Two years ago, Mattel released curvy Barbie. They also released super-skinny tall Barbie and (surprise, surprise) super-skinny petite Barbie, because what we really needed were two dolls that were even more anorexic than the original </sarcasm>.
Do you know which body shape they left out? Sexy, fit, curvaceous Beyoncé-type Barbie. I don’t think that does all that much for the toy franchise’s SJW status, because much as anorexic Barbie shows young girls one of the downsides to starving themselves, it hasn’t given kids the wherewithal to actually look up to a woman of a decent weight.
In case you’ve been hiding under a dildo and haven’t read the news, when little girls were left alone with Not-Really-BBW Barbie, they said things like, “Hello. I’m a fat person. Fat, fat, fat.”
“Curvy” Barbie has been mocked to high heaven… by six-year-olds.
As a recovering anorexic, I’ve spent the last seven years being too scared to launch a decent fitness routine lest I unwittingly enter the world of The Exercise Bulimic. You cannot understand that kind of fear unless you’ve been there, so just nod your head agreeably and let’s move on. This year, I threw that fear away and finally started working out, and it’s the best thing I’ve ever done for my eating disorder.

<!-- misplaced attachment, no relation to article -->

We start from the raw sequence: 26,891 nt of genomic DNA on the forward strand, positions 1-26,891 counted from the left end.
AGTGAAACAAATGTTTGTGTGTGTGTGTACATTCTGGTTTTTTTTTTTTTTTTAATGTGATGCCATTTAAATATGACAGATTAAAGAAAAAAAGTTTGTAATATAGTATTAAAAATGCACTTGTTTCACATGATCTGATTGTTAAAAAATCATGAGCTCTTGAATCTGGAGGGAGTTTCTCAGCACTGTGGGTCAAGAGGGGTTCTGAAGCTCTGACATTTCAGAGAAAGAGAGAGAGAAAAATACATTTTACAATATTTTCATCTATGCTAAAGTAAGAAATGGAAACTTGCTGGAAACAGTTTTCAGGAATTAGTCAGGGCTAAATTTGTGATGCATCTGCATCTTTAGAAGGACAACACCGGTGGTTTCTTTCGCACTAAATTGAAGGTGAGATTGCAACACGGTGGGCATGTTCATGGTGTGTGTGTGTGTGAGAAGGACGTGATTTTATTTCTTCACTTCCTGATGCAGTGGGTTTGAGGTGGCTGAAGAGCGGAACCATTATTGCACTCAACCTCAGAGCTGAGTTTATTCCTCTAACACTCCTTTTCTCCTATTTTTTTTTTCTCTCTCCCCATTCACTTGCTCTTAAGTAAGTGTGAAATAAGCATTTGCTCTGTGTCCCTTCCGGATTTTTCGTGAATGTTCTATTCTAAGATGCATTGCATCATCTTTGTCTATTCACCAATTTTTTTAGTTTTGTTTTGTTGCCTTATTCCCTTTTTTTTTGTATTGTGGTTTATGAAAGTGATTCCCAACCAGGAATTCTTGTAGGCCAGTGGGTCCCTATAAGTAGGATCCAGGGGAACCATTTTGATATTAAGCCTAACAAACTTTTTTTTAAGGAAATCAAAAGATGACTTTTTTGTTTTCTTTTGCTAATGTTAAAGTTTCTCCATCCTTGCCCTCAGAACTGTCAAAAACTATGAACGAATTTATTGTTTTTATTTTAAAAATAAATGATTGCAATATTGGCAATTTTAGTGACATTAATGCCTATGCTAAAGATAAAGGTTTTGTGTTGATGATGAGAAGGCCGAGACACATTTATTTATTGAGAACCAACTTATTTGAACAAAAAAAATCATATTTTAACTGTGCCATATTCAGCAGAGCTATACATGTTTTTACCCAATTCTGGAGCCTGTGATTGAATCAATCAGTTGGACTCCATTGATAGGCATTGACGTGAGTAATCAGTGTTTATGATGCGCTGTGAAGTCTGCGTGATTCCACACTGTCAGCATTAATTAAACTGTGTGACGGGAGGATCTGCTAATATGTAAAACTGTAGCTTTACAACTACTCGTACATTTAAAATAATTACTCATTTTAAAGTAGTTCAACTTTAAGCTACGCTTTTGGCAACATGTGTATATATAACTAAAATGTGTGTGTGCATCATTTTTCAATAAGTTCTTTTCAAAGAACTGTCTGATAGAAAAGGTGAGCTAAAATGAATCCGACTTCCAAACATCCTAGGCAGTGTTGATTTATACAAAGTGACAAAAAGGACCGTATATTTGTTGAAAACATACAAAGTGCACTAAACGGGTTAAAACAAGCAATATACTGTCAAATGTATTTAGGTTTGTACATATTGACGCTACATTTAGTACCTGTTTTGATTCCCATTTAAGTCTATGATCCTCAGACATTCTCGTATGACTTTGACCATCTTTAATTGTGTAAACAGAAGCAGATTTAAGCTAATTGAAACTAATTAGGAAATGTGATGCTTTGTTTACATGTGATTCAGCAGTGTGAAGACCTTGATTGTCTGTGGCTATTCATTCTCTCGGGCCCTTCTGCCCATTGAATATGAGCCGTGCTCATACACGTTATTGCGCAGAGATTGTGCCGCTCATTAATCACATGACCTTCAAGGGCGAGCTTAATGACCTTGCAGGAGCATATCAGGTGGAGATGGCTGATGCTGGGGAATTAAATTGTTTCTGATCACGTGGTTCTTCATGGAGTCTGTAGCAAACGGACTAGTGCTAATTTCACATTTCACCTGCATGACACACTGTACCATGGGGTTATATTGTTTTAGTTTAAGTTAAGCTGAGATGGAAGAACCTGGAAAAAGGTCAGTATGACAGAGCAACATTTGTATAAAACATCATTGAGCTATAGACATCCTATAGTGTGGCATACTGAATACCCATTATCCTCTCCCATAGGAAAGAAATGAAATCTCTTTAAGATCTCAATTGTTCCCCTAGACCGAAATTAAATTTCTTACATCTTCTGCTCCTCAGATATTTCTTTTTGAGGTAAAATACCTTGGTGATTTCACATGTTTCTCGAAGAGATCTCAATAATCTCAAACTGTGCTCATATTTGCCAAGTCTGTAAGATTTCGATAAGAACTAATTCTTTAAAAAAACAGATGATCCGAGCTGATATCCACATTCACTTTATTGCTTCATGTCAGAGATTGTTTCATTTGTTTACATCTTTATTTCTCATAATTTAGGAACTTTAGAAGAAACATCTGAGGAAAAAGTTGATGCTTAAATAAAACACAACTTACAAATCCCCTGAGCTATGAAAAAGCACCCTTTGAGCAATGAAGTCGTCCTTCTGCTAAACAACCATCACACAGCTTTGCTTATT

It’s not that I’ve grown a six pack in the space of 40 days, although I will definitely introduce you to my abs the second I find out they’re not the mythical things I think they are. It’s that I’m getting in touch with the reason I have a body: to function.
Working out is making me realise that my frame is not there to look pretty. It’s there to carry me through the Drakensberg mountains and to the end of Camps Bay beach. It’s there to fuel hours of kinky sex. In other words, it’s there to do stuff—cool stuff because life is fun and bodies are just meant to support that fun.
What a difference that is next to my old attitude: I starved to punish myself. Today, I’m taking care of myself. I might as well be kind to myself, right?
This has made me wonder why there’s no Fit and Bootilicious Barbie. Mattel has done nothing positive for womankind because all they’ve created is one hottie and three not-so-hotties. Fit and Bootilicious Barbie would give a healthy body weight some good press among those delightful (ahem) six-year-olds.
All the toy company has done is create more bad press for women who don’t have hip-waist ratios that come from someone’s alien sex fantasy.